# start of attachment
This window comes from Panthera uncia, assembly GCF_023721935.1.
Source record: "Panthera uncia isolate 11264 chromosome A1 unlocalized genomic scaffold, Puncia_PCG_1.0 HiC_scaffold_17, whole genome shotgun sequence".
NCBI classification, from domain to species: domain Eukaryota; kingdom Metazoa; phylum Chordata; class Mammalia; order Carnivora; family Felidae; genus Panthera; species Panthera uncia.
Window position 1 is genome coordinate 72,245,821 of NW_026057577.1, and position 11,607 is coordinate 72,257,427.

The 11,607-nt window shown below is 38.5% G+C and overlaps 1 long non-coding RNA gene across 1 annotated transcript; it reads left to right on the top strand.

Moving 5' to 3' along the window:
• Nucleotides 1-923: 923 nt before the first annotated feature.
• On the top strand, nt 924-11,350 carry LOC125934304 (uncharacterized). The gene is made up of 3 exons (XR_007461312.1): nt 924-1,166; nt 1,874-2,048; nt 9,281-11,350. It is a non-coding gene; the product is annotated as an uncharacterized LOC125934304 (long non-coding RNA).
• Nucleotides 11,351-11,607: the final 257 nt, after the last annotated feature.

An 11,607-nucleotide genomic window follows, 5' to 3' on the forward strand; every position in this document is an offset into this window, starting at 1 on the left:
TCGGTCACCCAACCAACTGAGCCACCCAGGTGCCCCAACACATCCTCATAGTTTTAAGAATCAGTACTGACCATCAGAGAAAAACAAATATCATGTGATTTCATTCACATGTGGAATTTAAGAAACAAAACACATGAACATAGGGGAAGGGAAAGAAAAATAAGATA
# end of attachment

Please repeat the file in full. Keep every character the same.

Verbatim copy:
This window comes from Panthera uncia, assembly GCF_023721935.1.
Source record: "Panthera uncia isolate 11264 chromosome A1 unlocalized genomic scaffold, Puncia_PCG_1.0 HiC_scaffold_17, whole genome shotgun sequence".
NCBI classification, from domain to species: domain Eukaryota; kingdom Metazoa; phylum Chordata; class Mammalia; order Carnivora; family Felidae; genus Panthera; species Panthera uncia.
Window position 1 is genome coordinate 72,245,821 of NW_026057577.1, and position 11,607 is coordinate 72,257,427.

The 11,607-nt window shown below is 38.5% G+C and overlaps 1 long non-coding RNA gene across 1 annotated transcript; it reads left to right on the top strand.

Moving 5' to 3' along the window:
• Nucleotides 1-923: 923 nt before the first annotated feature.
• On the top strand, nt 924-11,350 carry LOC125934304 (uncharacterized). The gene is made up of 3 exons (XR_007461312.1): nt 924-1,166; nt 1,874-2,048; nt 9,281-11,350. It is a non-coding gene; the product is annotated as an uncharacterized LOC125934304 (long non-coding RNA).
• Nucleotides 11,351-11,607: the final 257 nt, after the last annotated feature.

An 11,607-nucleotide genomic window follows, 5' to 3' on the forward strand; every position in this document is an offset into this window, starting at 1 on the left:
TCGGTCACCCAACCAACTGAGCCACCCAGGTGCCCCAACACATCCTCATAGTTTTAAGAATCAGTACTGACCATCAGAGAAAAACAAATATCATGTGATTTCATTCACATGTGGAATTTAAGAAACAAAACACATGAACATAGGGGAAGGGAAAGAAAAATAAGATA